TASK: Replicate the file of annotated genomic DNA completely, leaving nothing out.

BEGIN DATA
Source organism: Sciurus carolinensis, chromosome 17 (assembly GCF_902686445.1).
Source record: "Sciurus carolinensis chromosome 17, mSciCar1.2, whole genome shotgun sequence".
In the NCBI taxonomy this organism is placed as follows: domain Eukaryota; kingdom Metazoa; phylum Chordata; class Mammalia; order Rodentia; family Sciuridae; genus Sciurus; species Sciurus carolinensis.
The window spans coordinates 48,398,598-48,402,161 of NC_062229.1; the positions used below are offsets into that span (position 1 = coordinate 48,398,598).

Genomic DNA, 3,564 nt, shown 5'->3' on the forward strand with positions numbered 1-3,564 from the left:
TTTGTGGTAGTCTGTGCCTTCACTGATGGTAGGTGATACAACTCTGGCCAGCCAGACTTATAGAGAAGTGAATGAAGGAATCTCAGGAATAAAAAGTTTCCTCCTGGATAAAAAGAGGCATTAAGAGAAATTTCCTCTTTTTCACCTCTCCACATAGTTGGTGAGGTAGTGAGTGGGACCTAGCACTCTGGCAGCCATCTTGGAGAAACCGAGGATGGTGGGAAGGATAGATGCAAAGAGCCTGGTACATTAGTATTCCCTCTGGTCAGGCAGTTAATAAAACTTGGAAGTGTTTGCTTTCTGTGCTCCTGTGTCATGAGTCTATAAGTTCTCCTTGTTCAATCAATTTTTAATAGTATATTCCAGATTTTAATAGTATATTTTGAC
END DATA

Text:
Source organism: Sciurus carolinensis, chromosome 17 (assembly GCF_902686445.1).
Source record: "Sciurus carolinensis chromosome 17, mSciCar1.2, whole genome shotgun sequence".
In the NCBI taxonomy this organism is placed as follows: domain Eukaryota; kingdom Metazoa; phylum Chordata; class Mammalia; order Rodentia; family Sciuridae; genus Sciurus; species Sciurus carolinensis.
The window spans coordinates 48,398,598-48,402,161 of NC_062229.1; the positions used below are offsets into that span (position 1 = coordinate 48,398,598).

Genomic DNA, 3,564 nt, shown 5'->3' on the forward strand with positions numbered 1-3,564 from the left:
TTTGTGGTAGTCTGTGCCTTCACTGATGGTAGGTGATACAACTCTGGCCAGCCAGACTTATAGAGAAGTGAATGAAGGAATCTCAGGAATAAAAAGTTTCCTCCTGGATAAAAAGAGGCATTAAGAGAAATTTCCTCTTTTTCACCTCTCCACATAGTTGGTGAGGTAGTGAGTGGGACCTAGCACTCTGGCAGCCATCTTGGAGAAACCGAGGATGGTGGGAAGGATAGATGCAAAGAGCCTGGTACATTAGTATTCCCTCTGGTCAGGCAGTTAATAAAACTTGGAAGTGTTTGCTTTCTGTGCTCCTGTGTCATGAGTCTATAAGTTCTCCTTGTTCAATCAATTTTTAATAGTATATTCCAGATTTTAATAGTATATTTTGAC